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A Secret River - Colours of Solitude CD (album) cover


A Secret River


Crossover Prog

3.90 | 37 ratings

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4 stars A Secret River is a new band from Gothenburg, Sweden, and it should be in a position to enthrall a vast section of the prog community, as it suggests a wide palette of sounds that are all executed with glittering meticulousness. 'Music for your heart and soul', they announce on their website and they deliver the goods on their debut album, "Colours of Solitude", a strong and confident of bright expressive prog that is ear-friendly , deeply melodic and ultimately, most enjoyable. Some have given comparisons to Anathema, Blackfield or fellow Swedes Moon Safari. The lovely sunlit cover photo actually illustrates the music quite well, a breezy, warm afternoon on a bench, cloudy wisps in the background and just chilling the day away. A strong quartet that seems to be in sync with each other, they offer a wide variety of styles from moody atmospherics, folky inspirations and driven symphonics, to little dabs of metal, neo and even a tinge of pop. Bassist/singer Andreas Alöv holds down the low-end nicely and has a most pleasing voice, breezy yet evocative. John Bergstrand handles all things percussive and keeps time perfectly. Björn Sandberg handles the keyboards and is 'blessed' to be a former church musician, and finally, the acoustic and electric guitars are held down by Mikael Grafström, who has a cool jazzy folk touch.

The compositions are quite appealing though, all pretty much in the 6-7 minute category and for the most part, the music is quite mellow and serene. The guitars and keys are more delicate while the bass and drums really provide the 'push' needed to give the pieces some vibrancy and zest. The vocals are of very high quality, the music quite un-complex, yet highly gratifying in intensity and dynamics.

The opening cut is quite indicative of what is to follow, a meandering, fresh and upbeat river of mellow prog that serves a simple purpose, the ongoing and eternal quest for love in an increasingly complex and technological world. "Blinding Light" is utterly hummable, in a style that the prog ladies out there would swoon to, making us men willing subjects. Reminds me of that ultra-chauvinistic but very true Napoleon comment about" Wine pleases the gentleman when the lady drinks it!". While keeping things accessible and ear-friendly, it does not mean that they are not inventive, as the synths can shriek with the best of them, the mood can be densely mournful and reflective with heavy bass/drum swagger as on the lovely "No Way to Say Goodbye" and some passages within this nearly 7 minute song have some serious jazzy swirl to the gusto, such as the Booker T & the MGs-like groove half-way through, a pure delight. The bass pummels nicely, the drums good and hard, while the soloists flutter in earnest pleasure. The bass can be quite assertive, a sure sign I will enjoy this beyond its otherwise simplistic limitations, as shown on the ebullient "Starbomb". The instrumental title track is another winner, as ornate piano cavorts on top of some sweeping synthesizer thus providing all the necessary magic, with a hint of taciturn imagery. Hint of medieval and baroque, the feel just exudes a discreet confidence which is most appealing. On "Are You Coming With Me?", there is some inspired bass playing amid the twirling melancholia, another unobtrusive but addictive track, laden with all manners of little details that just cry out class. This just blends into the epic (7 minute 41) love ballad "A Place to Start" which could be best described as a mix of 10cc, Split Enz, and such, perhaps the highlight track presented here. Some chugga- chugga is provided on the punchy "Passing Grace", a seductive ditty where both bassist Alöv and percussor Bergstrand really hit a muscle groove, a tight disposition that breezes along with supple synthesizer, shimmering organ and sublime but discreet guitar. The fragile "On the Line" is the menu finale, a thoroughly enjoyable collection of prog songs that get the job done and then some...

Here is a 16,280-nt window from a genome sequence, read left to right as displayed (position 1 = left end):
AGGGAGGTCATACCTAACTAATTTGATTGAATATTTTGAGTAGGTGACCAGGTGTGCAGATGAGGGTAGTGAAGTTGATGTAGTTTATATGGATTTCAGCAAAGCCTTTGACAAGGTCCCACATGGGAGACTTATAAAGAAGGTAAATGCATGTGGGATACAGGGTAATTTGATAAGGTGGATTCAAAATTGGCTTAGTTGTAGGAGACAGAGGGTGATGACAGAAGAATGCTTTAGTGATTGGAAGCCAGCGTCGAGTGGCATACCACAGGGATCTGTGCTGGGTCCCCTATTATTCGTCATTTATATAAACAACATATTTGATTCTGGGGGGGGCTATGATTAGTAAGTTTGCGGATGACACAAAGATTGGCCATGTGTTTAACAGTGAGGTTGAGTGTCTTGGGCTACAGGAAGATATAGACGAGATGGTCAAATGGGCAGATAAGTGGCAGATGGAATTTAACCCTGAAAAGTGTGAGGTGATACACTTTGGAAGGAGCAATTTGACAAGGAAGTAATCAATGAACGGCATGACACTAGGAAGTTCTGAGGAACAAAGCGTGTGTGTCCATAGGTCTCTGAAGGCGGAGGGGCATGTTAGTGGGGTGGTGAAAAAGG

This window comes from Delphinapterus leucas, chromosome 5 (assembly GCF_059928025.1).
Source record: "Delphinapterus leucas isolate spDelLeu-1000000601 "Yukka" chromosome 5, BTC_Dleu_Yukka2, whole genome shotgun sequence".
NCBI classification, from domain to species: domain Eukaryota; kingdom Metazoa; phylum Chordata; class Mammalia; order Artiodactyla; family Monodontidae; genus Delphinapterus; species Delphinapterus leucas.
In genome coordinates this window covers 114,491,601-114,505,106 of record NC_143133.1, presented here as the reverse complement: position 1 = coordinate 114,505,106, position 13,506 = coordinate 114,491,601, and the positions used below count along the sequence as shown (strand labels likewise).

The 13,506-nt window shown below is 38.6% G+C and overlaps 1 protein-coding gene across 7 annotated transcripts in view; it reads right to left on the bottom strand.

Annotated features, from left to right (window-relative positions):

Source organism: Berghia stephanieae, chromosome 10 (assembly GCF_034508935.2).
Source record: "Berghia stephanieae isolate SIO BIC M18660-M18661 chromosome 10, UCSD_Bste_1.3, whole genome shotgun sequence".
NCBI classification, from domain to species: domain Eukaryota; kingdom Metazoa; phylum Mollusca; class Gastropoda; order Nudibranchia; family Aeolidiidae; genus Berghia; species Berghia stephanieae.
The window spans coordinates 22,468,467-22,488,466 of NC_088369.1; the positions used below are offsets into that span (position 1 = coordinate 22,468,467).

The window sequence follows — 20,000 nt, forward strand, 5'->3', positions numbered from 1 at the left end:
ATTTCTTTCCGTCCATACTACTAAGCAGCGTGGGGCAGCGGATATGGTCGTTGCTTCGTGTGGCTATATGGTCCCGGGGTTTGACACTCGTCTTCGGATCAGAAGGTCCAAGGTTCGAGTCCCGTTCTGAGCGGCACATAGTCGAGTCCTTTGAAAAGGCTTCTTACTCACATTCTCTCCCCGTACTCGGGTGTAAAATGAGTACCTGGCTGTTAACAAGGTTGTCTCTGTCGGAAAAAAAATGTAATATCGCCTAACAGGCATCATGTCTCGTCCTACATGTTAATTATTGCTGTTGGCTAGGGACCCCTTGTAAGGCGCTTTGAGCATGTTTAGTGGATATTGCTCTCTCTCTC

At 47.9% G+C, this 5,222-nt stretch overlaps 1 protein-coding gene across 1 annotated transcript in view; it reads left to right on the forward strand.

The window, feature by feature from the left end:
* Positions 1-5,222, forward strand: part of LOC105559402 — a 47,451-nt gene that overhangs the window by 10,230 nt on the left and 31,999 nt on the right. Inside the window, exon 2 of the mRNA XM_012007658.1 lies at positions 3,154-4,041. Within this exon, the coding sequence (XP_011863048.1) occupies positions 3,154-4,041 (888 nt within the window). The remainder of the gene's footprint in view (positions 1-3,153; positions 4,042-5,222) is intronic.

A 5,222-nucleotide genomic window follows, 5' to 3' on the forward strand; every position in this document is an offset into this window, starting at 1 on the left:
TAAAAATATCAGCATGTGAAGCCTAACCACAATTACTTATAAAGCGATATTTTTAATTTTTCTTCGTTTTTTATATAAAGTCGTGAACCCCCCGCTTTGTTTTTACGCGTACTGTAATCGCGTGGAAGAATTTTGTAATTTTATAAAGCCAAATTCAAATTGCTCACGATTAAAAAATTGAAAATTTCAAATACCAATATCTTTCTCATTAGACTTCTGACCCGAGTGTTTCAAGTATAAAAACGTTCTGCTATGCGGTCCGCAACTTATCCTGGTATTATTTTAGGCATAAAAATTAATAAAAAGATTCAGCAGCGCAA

If you were expecting another icy and reserved, mellotron-infested doom spectacle, so typical of Swedish and Norwegian bands, well you will be in for a slight surprise, to say the least. Truth is A Secret River is quite original, inspiring and has enough detailed points of interest (the bass is fabulous throughout) to merit a visit, just make sure the little lady is around. She just might pop her head through the door and say "Hey, that is really nice stuff you are listening to, for a change!". You smile, she smiles, you light the candle and she turns off the lights , well, you can guess the rest....

4 clandestine streams

tszirmay | 4/5 |


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